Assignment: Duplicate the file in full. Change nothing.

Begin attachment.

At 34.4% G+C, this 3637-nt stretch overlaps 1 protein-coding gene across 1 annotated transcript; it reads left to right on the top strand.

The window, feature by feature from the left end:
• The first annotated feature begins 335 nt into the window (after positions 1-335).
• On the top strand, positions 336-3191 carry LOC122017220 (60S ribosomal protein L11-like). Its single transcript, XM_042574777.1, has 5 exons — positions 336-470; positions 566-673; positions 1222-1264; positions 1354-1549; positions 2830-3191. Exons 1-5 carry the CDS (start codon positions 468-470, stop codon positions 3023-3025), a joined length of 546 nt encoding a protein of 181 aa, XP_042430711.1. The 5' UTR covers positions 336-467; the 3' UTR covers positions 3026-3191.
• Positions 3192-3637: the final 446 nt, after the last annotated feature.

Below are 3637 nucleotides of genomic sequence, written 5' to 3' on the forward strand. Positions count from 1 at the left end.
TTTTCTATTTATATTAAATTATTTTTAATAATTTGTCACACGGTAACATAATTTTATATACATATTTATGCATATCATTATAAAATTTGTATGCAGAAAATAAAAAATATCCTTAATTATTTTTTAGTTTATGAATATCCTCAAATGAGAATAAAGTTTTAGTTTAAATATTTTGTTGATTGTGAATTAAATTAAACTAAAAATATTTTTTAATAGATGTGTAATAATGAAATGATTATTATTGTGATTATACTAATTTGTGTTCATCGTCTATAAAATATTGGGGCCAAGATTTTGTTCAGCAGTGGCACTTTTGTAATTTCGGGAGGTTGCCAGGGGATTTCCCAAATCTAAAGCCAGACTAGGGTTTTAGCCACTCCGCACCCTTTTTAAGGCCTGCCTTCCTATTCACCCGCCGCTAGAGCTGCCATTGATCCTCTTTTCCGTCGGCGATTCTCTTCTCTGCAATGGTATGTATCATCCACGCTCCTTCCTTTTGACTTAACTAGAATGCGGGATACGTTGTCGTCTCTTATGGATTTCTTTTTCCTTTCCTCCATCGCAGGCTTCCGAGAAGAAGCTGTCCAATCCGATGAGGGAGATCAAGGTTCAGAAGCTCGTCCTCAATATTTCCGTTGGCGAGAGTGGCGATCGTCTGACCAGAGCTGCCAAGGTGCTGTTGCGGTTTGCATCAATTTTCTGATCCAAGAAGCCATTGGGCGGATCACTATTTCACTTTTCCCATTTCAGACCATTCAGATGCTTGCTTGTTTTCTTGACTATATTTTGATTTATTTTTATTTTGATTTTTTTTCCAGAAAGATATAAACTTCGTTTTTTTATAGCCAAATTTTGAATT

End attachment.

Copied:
At 34.4% G+C, this 3637-nt stretch overlaps 1 protein-coding gene across 1 annotated transcript; it reads left to right on the top strand.

The window, feature by feature from the left end:
• The first annotated feature begins 335 nt into the window (after positions 1-335).
• On the top strand, positions 336-3191 carry LOC122017220 (60S ribosomal protein L11-like). Its single transcript, XM_042574777.1, has 5 exons — positions 336-470; positions 566-673; positions 1222-1264; positions 1354-1549; positions 2830-3191. Exons 1-5 carry the CDS (start codon positions 468-470, stop codon positions 3023-3025), a joined length of 546 nt encoding a protein of 181 aa, XP_042430711.1. The 5' UTR covers positions 336-467; the 3' UTR covers positions 3026-3191.
• Positions 3192-3637: the final 446 nt, after the last annotated feature.

Below are 3637 nucleotides of genomic sequence, written 5' to 3' on the forward strand. Positions count from 1 at the left end.
TTTTCTATTTATATTAAATTATTTTTAATAATTTGTCACACGGTAACATAATTTTATATACATATTTATGCATATCATTATAAAATTTGTATGCAGAAAATAAAAAATATCCTTAATTATTTTTTAGTTTATGAATATCCTCAAATGAGAATAAAGTTTTAGTTTAAATATTTTGTTGATTGTGAATTAAATTAAACTAAAAATATTTTTTAATAGATGTGTAATAATGAAATGATTATTATTGTGATTATACTAATTTGTGTTCATCGTCTATAAAATATTGGGGCCAAGATTTTGTTCAGCAGTGGCACTTTTGTAATTTCGGGAGGTTGCCAGGGGATTTCCCAAATCTAAAGCCAGACTAGGGTTTTAGCCACTCCGCACCCTTTTTAAGGCCTGCCTTCCTATTCACCCGCCGCTAGAGCTGCCATTGATCCTCTTTTCCGTCGGCGATTCTCTTCTCTGCAATGGTATGTATCATCCACGCTCCTTCCTTTTGACTTAACTAGAATGCGGGATACGTTGTCGTCTCTTATGGATTTCTTTTTCCTTTCCTCCATCGCAGGCTTCCGAGAAGAAGCTGTCCAATCCGATGAGGGAGATCAAGGTTCAGAAGCTCGTCCTCAATATTTCCGTTGGCGAGAGTGGCGATCGTCTGACCAGAGCTGCCAAGGTGCTGTTGCGGTTTGCATCAATTTTCTGATCCAAGAAGCCATTGGGCGGATCACTATTTCACTTTTCCCATTTCAGACCATTCAGATGCTTGCTTGTTTTCTTGACTATATTTTGATTTATTTTTATTTTGATTTTTTTTCCAGAAAGATATAAACTTCGTTTTTTTATAGCCAAATTTTGAATT